Ready to plant tomatoes in Oregon? Here’s how to get the most from your garden – OregonLive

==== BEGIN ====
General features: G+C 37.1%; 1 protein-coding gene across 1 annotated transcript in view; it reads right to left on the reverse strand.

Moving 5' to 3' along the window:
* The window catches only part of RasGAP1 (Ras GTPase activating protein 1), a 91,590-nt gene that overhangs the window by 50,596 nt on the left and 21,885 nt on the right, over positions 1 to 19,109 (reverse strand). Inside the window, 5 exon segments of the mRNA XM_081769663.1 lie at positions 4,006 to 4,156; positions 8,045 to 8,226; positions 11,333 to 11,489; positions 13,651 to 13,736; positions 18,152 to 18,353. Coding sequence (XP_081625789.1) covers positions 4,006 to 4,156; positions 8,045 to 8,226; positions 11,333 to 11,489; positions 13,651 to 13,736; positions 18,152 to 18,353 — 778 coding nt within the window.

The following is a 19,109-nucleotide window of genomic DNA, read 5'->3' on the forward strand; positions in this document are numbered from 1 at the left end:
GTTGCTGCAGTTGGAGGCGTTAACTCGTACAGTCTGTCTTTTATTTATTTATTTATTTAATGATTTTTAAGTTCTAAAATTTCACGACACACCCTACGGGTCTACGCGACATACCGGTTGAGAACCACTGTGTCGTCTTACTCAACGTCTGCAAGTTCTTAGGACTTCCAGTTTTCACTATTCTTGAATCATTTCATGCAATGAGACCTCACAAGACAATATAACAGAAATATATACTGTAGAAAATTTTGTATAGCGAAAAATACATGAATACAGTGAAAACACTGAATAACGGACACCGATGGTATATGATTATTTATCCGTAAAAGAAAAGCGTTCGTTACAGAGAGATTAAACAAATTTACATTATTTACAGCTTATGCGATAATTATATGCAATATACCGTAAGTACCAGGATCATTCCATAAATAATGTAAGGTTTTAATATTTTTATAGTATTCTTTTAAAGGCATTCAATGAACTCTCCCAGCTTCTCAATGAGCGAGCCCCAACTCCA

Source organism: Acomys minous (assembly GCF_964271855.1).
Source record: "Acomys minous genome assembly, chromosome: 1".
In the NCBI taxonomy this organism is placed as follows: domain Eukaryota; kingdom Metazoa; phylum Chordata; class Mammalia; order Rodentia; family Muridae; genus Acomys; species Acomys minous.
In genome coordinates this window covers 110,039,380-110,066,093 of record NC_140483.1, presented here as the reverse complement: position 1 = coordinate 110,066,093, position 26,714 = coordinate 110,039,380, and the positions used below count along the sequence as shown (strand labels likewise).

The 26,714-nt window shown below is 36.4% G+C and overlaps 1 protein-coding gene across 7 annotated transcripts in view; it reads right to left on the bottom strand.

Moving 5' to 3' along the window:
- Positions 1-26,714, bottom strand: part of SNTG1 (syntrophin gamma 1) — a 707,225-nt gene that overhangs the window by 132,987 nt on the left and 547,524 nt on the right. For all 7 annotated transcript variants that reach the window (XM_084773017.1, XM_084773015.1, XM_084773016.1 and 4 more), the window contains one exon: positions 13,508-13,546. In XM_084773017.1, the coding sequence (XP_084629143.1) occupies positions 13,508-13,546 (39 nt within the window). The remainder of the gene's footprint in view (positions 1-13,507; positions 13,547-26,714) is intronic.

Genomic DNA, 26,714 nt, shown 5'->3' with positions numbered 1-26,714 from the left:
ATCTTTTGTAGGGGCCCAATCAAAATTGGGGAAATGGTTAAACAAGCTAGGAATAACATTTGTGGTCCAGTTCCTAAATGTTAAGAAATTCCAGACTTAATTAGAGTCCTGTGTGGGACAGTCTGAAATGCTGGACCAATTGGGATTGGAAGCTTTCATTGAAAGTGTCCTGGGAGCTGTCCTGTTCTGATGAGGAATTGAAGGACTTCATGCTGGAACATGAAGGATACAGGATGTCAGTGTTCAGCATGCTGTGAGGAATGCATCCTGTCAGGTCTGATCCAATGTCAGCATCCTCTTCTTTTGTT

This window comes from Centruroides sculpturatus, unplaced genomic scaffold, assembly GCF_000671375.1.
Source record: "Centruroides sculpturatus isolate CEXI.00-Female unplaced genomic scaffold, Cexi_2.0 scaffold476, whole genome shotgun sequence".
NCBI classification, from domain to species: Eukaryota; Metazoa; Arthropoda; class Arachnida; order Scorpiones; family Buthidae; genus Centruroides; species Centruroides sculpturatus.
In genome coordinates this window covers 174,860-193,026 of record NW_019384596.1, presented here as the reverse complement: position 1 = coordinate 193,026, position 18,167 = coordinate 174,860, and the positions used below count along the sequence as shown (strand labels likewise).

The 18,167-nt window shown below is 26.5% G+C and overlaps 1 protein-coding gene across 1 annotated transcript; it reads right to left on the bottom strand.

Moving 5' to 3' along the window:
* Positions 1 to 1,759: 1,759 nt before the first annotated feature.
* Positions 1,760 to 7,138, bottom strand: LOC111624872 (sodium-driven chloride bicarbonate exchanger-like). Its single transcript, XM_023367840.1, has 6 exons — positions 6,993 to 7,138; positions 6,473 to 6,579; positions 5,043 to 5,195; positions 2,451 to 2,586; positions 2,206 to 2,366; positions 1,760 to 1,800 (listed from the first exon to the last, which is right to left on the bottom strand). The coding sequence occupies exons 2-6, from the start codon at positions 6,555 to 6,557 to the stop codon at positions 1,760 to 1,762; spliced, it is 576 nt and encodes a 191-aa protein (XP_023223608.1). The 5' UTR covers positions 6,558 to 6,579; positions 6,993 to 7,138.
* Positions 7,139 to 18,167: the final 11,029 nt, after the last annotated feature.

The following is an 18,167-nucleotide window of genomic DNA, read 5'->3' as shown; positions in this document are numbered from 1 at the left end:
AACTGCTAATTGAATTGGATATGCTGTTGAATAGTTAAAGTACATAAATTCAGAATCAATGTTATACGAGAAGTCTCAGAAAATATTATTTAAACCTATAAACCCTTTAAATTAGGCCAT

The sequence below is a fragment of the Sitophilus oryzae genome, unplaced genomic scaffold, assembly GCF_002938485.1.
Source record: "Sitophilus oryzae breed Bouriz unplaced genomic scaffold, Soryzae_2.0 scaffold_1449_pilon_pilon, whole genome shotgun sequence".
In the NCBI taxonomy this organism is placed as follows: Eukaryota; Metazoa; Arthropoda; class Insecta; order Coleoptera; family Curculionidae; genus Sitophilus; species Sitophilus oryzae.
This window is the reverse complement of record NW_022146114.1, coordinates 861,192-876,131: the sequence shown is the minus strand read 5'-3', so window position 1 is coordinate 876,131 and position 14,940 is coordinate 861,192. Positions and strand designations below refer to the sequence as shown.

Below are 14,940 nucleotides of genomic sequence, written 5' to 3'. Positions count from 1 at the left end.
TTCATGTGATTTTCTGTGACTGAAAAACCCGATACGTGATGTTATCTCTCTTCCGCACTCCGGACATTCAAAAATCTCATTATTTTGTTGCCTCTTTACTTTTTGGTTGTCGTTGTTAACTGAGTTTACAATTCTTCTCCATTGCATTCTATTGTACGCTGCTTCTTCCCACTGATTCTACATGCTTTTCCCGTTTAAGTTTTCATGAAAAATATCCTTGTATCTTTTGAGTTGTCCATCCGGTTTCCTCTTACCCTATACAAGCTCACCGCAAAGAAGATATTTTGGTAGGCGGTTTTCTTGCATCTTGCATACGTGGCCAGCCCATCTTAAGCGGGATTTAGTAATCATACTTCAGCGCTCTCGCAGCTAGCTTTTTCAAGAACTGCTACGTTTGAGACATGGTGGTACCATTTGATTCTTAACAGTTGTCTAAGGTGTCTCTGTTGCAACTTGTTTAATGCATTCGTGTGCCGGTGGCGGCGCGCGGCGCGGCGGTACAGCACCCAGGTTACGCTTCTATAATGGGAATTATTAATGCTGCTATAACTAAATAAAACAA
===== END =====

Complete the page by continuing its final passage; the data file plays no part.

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6Tips for growing tomatoes in OregonBy Dennis Peck | For The Oregonian/OregonLiveWhen it comes to the “when” of planting tomatoes, the rule of thumb has always been this: Just wait until after Mother’s Day.But some who have been growing tomatoes in Oregon for years would add the following question to that: What’s your hurry?“Tomatoes want warm soil and warm nights,” said Milwaukie-based landscape designer Sarah Smith (thegardensmith.com), who also teaches do-it-yourself gardeners.Smith said she’s seen a growing interest in people growing their own food during the COVID-19 pandemic.“I think everyone is craving something bright and colorful on their plates,” she said. “I think that not being able to dine out has made people a little more adventurous in their cook-at-home food choices.”Tomatoes fare best when the nighttime temperature stays above 50 degrees, which can sometimes be an issue in the Northwest, and when the highs stay below 85, which is rarely a problem.It’s strictly up to the individual what kind of tomatoes they want to plant. In Oregon, cherry tomatoes (‘Sungold’ is considered the sweetest) are the easiest to grow and have the longest fruit-bearing season. ‘Stupice,’ with 3-6-ounce fruit, ‘Striped German,’ the favorite yellow, ‘Citrine,’ and the heirloom tomato ‘Mortgage Lifter’ all are growing in popularity.No matter the plant, the important part when buying them is that they appear healthy and green with no flowers. But whether you started your tomatoes in February from seeds or are buying starts from Uncle Wayne’s Tomatoes in Eagle Creek (350 varieties; unclewaynestomatoes.com) or the local supermarket or hardware store, the tips — in this case, courtesy of Smith — for getting the most out of each plant remain the same.And don’t forget, no matter how many salads you put them in, tomatoes are not a vegetable, even if they’re found in many veggie gardens.“Knowledge is knowing a tomato is a fruit, not a vegetable,” Uncle Wayne’s Carl Barney said. “Wisdom is knowing not to put it in a fruit salad.”Planting tipsBury your tomatoes at least halfway up the stem.Marcia Westcott PeckDon’t let tomatoes languish in a small pot. When the plants are seven to 10 inches tall, transplant them into a gallon-sized pot with bagged potting soil, setting them deep (pinch off the lower leaves) and covering the stem with soil.Transplant into the garden in late May or early June, again removing lower leaves and planting them deep. Uncle Wayne’s Barney says to plant them “as deep as you emotionally can.” More specifically, two-thirds of the stem should be in soil. Typically, plants are placed 2-3 feet apart to allow for good air flow.Fertilize at planting with a balanced organic fertilizer plus some calcium carbonate (lime) mixed into the planting hole, following the manufacturer’s instructions for how much to use. Once the plant is starting to set fruit, fertilize again by side dressing — placing fertilizer next to the plant, not directly over its roots.Consider removing the first few sets of blooms to allow the plant to put energy into growing strong before growing fruit.Most tomatoes do best with some support. Determinate or bush-type tomato plants will do well with a stake or a regular cone-shaped cage. Indeterminate tomatoes can grow huge, so they require strong support, heavy-duty cages or a trellis.As your tomato plants grow, trim off any foliage that touches the ground and mulch under the plants with compost, dried grass clippings, or straw.Water deeply once or twice a week as needed. A regular watering schedule will help the plant to take up nutrients, including calcium that will reduce the chances for blossom end rot.Save your plant tags or take photos of them. The information on the tag can help you to determine what color to harvest and you will know the name of the varieties that did well or failed.What not to doDon’t plant a giant growing tomato in a pot. If you must grow your tomatoes in a pot, choose a determinate or bush variety instead (Bush Early Girl, Bobcat, Containers Choice) and choose as big a pot as you have space for.Tomatoes need sun, but they don’t want to bake (especially those in pots) and appreciate some relief from the hot afternoon sun.Don’t plant a grafted tomato deep. Grafted tomatoes must be planted at the same level as they came to you from the nursery.Be wary of information found on online chat groups. The OSU Extension Service is a good source for science-based gardening information.Looking for more advice?— Dennis Peck, for The Oregonian/OregonLiveNote to readers: if you purchase something through one of our affiliate links we may earn a commission.
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